Ironically one of the biggest contributing factors to high performing schools is heavy parent involvement - both with their children and with the school itself. Obviously involvement can be inappropriate. But the solution is not no involvement and leave it the "professionals."
     
  13. scoachd1

    scoachd1 Member+

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    Location:
    Southern California
    One of the biggest upsides he's finding is that they don't keep really good birth records. Its not just soccer and Africans either. In baseball there is Danny ElMonte (a very good 14 year old looked like the greatest pitcher ever throwing to 12 year old batters) and a bunch of Latin American players that suddenly have different birthdays once they became established.

    Adu's a skilled player. But now that he's much smaller than everyone and continues to be so rather than being much bigger, he's far from dominating. In fact, there are other players that are being looked at as better prospects at his "age."

    As for the culture being a big component of success I agree. There is a well founded argument that it takes about 10 years of persistent practice to become proficient at a skill. If Freddy started at 4 in Ghana but 8 in the US he'd be about 4 years behind. Add to the fact that schools in Ghana likely don't ban soccer for fears of lawsuits and you can tack on several more years many US fall behind. Then top it off with an often dysfunctional identification program and things don't look so good.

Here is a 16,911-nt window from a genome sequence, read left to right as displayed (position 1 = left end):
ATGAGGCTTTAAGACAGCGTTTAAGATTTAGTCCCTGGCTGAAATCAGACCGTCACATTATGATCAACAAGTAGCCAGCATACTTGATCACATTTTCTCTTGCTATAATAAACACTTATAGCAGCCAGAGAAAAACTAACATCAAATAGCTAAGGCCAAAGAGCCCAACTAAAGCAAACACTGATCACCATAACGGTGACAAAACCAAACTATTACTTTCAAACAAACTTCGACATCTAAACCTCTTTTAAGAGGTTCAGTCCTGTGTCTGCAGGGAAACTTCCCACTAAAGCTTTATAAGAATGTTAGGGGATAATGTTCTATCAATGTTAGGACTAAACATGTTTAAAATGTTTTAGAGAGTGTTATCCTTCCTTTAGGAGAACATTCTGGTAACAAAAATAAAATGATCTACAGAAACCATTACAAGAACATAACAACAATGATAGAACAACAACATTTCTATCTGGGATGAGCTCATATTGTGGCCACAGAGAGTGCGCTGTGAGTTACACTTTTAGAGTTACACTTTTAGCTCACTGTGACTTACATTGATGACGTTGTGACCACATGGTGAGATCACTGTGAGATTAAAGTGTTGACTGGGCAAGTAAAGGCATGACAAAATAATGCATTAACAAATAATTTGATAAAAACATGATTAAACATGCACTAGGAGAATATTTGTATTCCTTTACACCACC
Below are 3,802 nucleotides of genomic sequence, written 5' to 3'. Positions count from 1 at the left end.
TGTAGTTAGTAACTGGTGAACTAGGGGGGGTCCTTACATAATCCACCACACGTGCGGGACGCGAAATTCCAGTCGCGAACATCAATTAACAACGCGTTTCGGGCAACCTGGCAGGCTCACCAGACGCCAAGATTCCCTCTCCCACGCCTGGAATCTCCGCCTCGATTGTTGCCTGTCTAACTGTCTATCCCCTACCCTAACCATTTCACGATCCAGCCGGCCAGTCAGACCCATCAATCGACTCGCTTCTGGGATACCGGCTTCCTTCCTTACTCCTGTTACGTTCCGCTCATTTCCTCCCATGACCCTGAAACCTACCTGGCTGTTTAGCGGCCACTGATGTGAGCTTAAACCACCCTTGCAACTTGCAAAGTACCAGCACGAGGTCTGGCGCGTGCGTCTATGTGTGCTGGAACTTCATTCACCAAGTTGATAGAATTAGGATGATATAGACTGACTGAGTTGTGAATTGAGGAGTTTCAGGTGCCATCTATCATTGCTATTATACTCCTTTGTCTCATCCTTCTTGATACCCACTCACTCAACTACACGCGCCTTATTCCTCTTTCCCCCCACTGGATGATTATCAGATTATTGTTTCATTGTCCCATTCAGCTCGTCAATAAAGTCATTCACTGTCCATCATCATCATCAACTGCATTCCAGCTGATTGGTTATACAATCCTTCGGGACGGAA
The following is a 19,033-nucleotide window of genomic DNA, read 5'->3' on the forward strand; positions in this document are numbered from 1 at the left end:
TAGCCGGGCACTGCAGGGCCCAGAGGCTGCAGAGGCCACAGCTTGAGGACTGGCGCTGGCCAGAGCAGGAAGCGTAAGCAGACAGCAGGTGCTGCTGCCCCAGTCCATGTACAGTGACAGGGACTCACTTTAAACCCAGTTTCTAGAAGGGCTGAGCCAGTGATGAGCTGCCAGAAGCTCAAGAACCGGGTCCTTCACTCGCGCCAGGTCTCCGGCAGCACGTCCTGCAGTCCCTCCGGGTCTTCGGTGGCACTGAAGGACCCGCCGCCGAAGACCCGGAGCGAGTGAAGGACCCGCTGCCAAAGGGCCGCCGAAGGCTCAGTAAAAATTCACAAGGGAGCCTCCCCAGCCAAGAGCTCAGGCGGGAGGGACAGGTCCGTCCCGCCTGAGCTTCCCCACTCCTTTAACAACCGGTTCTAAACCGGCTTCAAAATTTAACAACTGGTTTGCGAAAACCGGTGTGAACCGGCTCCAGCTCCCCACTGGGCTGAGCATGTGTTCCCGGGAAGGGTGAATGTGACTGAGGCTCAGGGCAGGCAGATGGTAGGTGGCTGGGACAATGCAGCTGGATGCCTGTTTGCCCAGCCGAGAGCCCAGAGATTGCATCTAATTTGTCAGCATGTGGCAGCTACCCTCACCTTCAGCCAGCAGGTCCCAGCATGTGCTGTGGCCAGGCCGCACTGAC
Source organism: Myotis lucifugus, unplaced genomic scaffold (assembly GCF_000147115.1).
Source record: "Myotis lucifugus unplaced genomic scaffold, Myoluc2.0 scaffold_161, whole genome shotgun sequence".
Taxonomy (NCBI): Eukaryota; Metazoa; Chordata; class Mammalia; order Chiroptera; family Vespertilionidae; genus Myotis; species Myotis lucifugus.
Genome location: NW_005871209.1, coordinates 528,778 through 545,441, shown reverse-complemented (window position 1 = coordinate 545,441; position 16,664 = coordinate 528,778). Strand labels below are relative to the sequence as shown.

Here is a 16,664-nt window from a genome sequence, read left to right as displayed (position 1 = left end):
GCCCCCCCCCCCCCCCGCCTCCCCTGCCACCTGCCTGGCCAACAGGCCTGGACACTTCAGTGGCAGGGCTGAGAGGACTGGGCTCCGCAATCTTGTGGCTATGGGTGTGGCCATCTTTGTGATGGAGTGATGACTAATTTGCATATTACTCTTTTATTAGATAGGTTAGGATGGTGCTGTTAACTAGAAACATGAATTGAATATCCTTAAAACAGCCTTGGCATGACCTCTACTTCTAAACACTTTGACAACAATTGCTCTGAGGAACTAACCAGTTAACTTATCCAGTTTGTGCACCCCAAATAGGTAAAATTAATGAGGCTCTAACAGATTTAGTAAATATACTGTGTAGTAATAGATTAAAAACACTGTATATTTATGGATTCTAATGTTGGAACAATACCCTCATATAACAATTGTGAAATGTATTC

14. Rommul

    Rommul Member

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    I think the whole "trained at a different level" thing is pure nonesense that appeals mostly to parents who want to believe that their kids are special.

    If this whole "trained at a different level" thing were so valuable we would see a stark difference between players who particpipate in ODP and players who don't.

    Why don't we see that difference?
     
  15. JohnR

    JohnR Member+

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    Jun 23, 2000
    Location:
    Chicago, IL
    It probably applies to kids from small-time clubs.

    It certainly doesn't apply to kids from the major clubs, not at the State or Regional level, and very possibly not even at the National level.

    Also, there are calendar issues. My son plays against kids 11 months older in club soccer than at ODP. His club team would destroy his State ODP team. So the only "different level" for him was, he got to wallop kids during ODP training, whereas for club training he was often the one getting whupped.